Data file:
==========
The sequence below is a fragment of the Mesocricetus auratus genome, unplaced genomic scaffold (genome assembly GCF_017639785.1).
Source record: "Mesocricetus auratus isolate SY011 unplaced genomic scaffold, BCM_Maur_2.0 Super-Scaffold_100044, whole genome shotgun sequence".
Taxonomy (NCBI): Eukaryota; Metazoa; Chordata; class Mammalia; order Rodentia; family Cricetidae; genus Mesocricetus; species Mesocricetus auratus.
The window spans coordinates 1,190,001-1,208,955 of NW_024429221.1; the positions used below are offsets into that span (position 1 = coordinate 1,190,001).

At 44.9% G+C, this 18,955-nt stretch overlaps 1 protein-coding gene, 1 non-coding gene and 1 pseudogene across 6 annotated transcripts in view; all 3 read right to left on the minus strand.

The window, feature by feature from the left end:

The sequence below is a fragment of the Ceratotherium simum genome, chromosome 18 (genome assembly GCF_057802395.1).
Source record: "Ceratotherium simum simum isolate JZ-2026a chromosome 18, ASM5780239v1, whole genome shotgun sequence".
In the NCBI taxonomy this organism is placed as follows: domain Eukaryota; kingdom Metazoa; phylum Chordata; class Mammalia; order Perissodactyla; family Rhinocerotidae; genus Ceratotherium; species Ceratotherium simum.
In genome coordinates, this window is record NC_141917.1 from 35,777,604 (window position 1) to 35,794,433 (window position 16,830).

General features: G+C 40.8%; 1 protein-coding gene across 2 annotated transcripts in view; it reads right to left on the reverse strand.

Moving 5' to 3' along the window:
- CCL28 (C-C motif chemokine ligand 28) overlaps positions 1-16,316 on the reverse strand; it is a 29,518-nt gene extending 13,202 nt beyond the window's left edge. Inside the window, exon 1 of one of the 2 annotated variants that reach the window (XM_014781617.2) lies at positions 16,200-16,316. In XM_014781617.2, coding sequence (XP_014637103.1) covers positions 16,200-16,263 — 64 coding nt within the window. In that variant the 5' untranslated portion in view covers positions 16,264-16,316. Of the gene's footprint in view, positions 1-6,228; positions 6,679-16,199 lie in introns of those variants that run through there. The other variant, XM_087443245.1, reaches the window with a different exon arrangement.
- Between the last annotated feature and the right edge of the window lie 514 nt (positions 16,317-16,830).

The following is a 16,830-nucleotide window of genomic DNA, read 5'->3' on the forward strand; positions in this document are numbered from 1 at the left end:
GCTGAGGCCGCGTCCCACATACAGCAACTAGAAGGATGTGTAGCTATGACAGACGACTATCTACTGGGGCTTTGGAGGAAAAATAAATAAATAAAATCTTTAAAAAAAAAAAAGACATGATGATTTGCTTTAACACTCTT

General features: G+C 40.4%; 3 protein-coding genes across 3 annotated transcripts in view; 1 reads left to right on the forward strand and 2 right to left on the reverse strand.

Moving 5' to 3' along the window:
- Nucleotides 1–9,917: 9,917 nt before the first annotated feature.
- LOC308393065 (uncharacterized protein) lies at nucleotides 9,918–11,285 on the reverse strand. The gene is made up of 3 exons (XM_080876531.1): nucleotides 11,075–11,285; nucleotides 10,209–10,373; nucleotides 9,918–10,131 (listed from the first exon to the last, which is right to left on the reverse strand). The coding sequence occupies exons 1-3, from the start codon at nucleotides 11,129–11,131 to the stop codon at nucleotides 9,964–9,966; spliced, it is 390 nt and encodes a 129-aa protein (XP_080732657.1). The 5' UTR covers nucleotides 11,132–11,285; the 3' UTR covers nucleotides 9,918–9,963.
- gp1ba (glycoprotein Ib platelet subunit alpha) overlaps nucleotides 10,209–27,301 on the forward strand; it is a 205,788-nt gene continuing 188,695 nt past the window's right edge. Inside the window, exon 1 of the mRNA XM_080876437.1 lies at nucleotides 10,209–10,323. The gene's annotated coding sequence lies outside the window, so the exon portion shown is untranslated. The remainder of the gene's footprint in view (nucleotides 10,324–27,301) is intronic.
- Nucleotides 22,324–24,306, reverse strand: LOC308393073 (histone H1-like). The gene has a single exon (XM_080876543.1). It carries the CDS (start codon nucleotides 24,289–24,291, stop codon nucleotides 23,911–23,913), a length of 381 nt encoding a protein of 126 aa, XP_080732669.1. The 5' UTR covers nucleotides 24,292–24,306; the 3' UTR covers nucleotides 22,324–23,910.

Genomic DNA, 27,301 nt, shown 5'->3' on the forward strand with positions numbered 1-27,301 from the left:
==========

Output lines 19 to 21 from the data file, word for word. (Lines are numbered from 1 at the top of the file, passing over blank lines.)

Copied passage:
- Nucleotides 1–9,917: 9,917 nt before the first annotated feature.
- LOC308393065 (uncharacterized protein) lies at nucleotides 9,918–11,285 on the reverse strand. The gene is made up of 3 exons (XM_080876531.1): nucleotides 11,075–11,285; nucleotides 10,209–10,373; nucleotides 9,918–10,131 (listed from the first exon to the last, which is right to left on the reverse strand). The coding sequence occupies exons 1-3, from the start codon at nucleotides 11,129–11,131 to the stop codon at nucleotides 9,964–9,966; spliced, it is 390 nt and encodes a 129-aa protein (XP_080732657.1). The 5' UTR covers nucleotides 11,132–11,285; the 3' UTR covers nucleotides 9,918–9,963.
- gp1ba (glycoprotein Ib platelet subunit alpha) overlaps nucleotides 10,209–27,301 on the forward strand; it is a 205,788-nt gene continuing 188,695 nt past the window's right edge. Inside the window, exon 1 of the mRNA XM_080876437.1 lies at nucleotides 10,209–10,323. The gene's annotated coding sequence lies outside the window, so the exon portion shown is untranslated. The remainder of the gene's footprint in view (nucleotides 10,324–27,301) is intronic.